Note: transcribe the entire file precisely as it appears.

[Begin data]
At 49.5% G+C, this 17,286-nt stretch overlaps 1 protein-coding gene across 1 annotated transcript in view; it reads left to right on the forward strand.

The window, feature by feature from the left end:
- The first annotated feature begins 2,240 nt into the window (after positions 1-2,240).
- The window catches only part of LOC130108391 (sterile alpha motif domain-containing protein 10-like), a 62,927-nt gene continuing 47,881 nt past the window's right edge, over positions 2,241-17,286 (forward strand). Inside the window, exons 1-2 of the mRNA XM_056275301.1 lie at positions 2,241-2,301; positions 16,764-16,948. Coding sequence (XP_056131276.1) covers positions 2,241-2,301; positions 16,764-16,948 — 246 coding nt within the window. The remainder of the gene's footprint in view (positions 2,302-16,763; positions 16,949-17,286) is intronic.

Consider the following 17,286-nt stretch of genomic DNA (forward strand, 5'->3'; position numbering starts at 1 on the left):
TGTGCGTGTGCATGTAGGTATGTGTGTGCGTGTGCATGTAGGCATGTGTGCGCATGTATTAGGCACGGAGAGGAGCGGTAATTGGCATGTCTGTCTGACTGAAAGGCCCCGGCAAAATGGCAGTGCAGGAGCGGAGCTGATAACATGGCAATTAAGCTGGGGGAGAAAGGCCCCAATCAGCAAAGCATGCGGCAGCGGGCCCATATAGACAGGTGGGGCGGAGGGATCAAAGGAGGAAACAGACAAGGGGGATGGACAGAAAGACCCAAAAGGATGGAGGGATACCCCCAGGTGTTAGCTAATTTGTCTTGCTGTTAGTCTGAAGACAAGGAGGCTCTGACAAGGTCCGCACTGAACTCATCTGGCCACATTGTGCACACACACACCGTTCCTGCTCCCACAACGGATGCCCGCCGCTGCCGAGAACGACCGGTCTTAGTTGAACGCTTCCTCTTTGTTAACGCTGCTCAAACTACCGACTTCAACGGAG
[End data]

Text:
At 49.5% G+C, this 17,286-nt stretch overlaps 1 protein-coding gene across 1 annotated transcript in view; it reads left to right on the forward strand.

The window, feature by feature from the left end:
- The first annotated feature begins 2,240 nt into the window (after positions 1-2,240).
- The window catches only part of LOC130108391 (sterile alpha motif domain-containing protein 10-like), a 62,927-nt gene continuing 47,881 nt past the window's right edge, over positions 2,241-17,286 (forward strand). Inside the window, exons 1-2 of the mRNA XM_056275301.1 lie at positions 2,241-2,301; positions 16,764-16,948. Coding sequence (XP_056131276.1) covers positions 2,241-2,301; positions 16,764-16,948 — 246 coding nt within the window. The remainder of the gene's footprint in view (positions 2,302-16,763; positions 16,949-17,286) is intronic.

Consider the following 17,286-nt stretch of genomic DNA (forward strand, 5'->3'; position numbering starts at 1 on the left):
TGTGCGTGTGCATGTAGGTATGTGTGTGCGTGTGCATGTAGGCATGTGTGCGCATGTATTAGGCACGGAGAGGAGCGGTAATTGGCATGTCTGTCTGACTGAAAGGCCCCGGCAAAATGGCAGTGCAGGAGCGGAGCTGATAACATGGCAATTAAGCTGGGGGAGAAAGGCCCCAATCAGCAAAGCATGCGGCAGCGGGCCCATATAGACAGGTGGGGCGGAGGGATCAAAGGAGGAAACAGACAAGGGGGATGGACAGAAAGACCCAAAAGGATGGAGGGATACCCCCAGGTGTTAGCTAATTTGTCTTGCTGTTAGTCTGAAGACAAGGAGGCTCTGACAAGGTCCGCACTGAACTCATCTGGCCACATTGTGCACACACACACCGTTCCTGCTCCCACAACGGATGCCCGCCGCTGCCGAGAACGACCGGTCTTAGTTGAACGCTTCCTCTTTGTTAACGCTGCTCAAACTACCGACTTCAACGGAG